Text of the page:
We recommend doing one room at a time. Scatter all of your belongings out in the room. Empty all of your drawers. This is where you start categorizing. Now that you have a bird’s eye view of your belongings, you can organize them into five categories:

  • Keep
  • Declutter
  • Donate
  • Sell
  • Give away to your loved ones

Pick each item from your scattered belongings, and ask yourself three questions:

  • Am I using it regularly?
  • Do I have any emotional attachment to it?
  • When was the last time I used it?

It’s best to eliminate as much unused stuff as possible. Cutting down on your belongings will cut down on your luggage when moving home. It will also make organizing things easier, especially when you are unpacking later.

This step is the most time-consuming as you have to organize every little thing in your luggage. We recommend starting with the most non-essential items. These will be easier to eliminate, and you can quickly move to the more important items.

Categorizing your stuff can make moving home surprisingly easier. You will find that you are more organized and have clarity about what you want to keep in your new home.

5.  Labeled Boxes Make it Easier

Labeling your boxes is easily the most important part of your moving home to-do list. Now that you have categorized your belongings, put them into separate boxes with clear labels on them. This will prove to be a lifesaver when you are unpacking. If you put the kitchen items in a box, clearly label it as "Kitchen dishes, utensils, etc.”

Another key to efficient packing is numbering your boxes. This will help you count the boxes when you arrive at your new place. Ensuring that you haven’t left anything behind.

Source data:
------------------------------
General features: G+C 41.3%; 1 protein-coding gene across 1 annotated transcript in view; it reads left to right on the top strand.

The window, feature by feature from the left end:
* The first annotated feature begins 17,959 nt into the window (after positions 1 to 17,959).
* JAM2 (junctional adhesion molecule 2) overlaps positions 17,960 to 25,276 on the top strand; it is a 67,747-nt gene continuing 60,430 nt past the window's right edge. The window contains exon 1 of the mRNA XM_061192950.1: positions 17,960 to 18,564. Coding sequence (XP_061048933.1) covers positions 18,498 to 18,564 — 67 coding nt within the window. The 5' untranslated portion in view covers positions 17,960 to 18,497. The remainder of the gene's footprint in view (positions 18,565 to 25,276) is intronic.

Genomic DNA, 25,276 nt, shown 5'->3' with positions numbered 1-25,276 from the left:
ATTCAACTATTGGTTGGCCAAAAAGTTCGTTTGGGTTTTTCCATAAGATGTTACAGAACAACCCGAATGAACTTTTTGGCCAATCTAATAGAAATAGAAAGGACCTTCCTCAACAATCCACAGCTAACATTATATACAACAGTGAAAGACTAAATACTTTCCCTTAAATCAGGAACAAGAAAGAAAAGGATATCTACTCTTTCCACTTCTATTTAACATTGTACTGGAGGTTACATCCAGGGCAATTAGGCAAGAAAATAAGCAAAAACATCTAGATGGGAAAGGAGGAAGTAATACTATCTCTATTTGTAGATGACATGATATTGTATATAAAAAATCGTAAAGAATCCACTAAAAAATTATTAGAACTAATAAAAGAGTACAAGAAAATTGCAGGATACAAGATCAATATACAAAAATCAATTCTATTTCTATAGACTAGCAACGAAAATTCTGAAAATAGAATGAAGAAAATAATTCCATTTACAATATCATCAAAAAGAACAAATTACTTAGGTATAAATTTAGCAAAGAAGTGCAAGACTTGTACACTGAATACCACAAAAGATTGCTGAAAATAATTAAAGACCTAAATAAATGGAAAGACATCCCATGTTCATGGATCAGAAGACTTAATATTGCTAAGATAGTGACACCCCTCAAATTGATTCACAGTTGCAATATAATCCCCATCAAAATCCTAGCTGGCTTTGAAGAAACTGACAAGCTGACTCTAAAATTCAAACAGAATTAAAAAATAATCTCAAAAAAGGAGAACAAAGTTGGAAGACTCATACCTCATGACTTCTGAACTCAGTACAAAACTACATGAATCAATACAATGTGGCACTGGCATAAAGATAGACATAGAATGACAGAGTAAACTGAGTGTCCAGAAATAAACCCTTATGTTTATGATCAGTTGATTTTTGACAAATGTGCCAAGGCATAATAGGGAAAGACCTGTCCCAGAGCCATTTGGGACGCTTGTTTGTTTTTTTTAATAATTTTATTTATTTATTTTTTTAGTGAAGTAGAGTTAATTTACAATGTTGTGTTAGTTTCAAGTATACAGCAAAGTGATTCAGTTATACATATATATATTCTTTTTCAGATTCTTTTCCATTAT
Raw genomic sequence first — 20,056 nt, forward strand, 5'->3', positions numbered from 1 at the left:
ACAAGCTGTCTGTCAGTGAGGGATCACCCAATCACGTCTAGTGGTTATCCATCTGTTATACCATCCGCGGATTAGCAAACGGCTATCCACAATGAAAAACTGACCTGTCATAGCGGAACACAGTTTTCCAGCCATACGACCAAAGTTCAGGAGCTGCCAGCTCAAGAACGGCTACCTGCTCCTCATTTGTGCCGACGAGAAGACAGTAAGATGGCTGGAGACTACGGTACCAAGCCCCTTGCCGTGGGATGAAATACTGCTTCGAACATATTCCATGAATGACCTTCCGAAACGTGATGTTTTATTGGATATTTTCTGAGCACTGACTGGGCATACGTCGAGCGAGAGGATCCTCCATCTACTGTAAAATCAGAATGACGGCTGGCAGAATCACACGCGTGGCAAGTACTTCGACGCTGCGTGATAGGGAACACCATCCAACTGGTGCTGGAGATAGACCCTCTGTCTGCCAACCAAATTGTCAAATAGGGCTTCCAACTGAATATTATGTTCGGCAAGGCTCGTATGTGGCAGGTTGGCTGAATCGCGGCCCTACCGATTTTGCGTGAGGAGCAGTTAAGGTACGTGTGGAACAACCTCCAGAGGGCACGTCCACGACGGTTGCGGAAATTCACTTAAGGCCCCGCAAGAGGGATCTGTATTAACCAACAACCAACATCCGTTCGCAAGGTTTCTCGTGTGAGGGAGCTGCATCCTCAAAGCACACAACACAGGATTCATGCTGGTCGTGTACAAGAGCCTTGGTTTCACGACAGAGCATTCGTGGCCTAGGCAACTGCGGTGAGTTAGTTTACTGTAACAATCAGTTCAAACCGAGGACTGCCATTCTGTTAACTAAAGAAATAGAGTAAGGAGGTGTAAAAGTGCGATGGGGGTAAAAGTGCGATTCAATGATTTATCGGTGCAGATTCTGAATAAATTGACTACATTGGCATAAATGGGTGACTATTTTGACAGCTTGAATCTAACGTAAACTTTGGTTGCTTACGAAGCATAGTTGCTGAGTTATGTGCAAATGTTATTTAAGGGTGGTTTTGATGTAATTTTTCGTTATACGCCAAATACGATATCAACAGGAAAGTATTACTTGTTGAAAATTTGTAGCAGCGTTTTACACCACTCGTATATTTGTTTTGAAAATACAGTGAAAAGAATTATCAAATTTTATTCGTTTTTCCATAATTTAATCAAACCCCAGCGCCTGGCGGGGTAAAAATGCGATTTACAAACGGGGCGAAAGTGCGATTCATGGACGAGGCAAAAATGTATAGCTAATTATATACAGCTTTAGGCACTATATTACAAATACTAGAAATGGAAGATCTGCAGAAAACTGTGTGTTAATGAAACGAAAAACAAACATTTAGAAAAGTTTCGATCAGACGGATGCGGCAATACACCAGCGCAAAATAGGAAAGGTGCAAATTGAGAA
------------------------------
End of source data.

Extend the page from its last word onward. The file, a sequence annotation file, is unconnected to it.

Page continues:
Such a strategy of organizing your luggage can also help any professionals you have hired to help you shift boxes without driving you insane with constant questions!

6.  Pack an Overnight Bag

When you move into your new place, you won’t be unpacking all your luggage in one night. Unpacking is a long and tiring process. Even more so than the packing because, as you unpack, you have to put your belongings in the right places.

That’s why you should make yourself a separate overnight bag with an outfit or two and your daily toiletries. If your new home is far away, you should also put in anything that you might need during our journey.

Also, put your phone chargers and other devices you might need for work in this bag. This will save you a lot of head-scratching when you reach your new home. It allows you to take your sweet time for unpacking.

7.  Choose the Right Moving Company

Choosing the right moving company is half the job done. Make sure you do your research in choosing the moving company that suits you best. If you have a physical disability that limits mobility, choose a moving company offering a complete package, including packing, moving, and unpacking services. Professionals can also ensure that your belongings are safely transferred to your new place without any damage.

While searching for moving companies, go for those with some experience with moving for people with disabilities. Some companies offer special expertise like disassembling and assembling larger furniture.

So, choose a company that can do it all for you. This might cost some extra bucks, but you will be able to move without any hassle.

Final Words

Moving to a new place can be an uphill climb. Even more so when you have a disability. It’s crucial to ensure the safety of both your luggage and yourself.

So, know your rights, don’t hesitate to ask for help, and organize your stuff in a manner you remember when it’s time to unpack. Creating lists and documenting all tasks while moving can lubricate the process. If you do these things correctly, you will get the job done without overburdening yourself.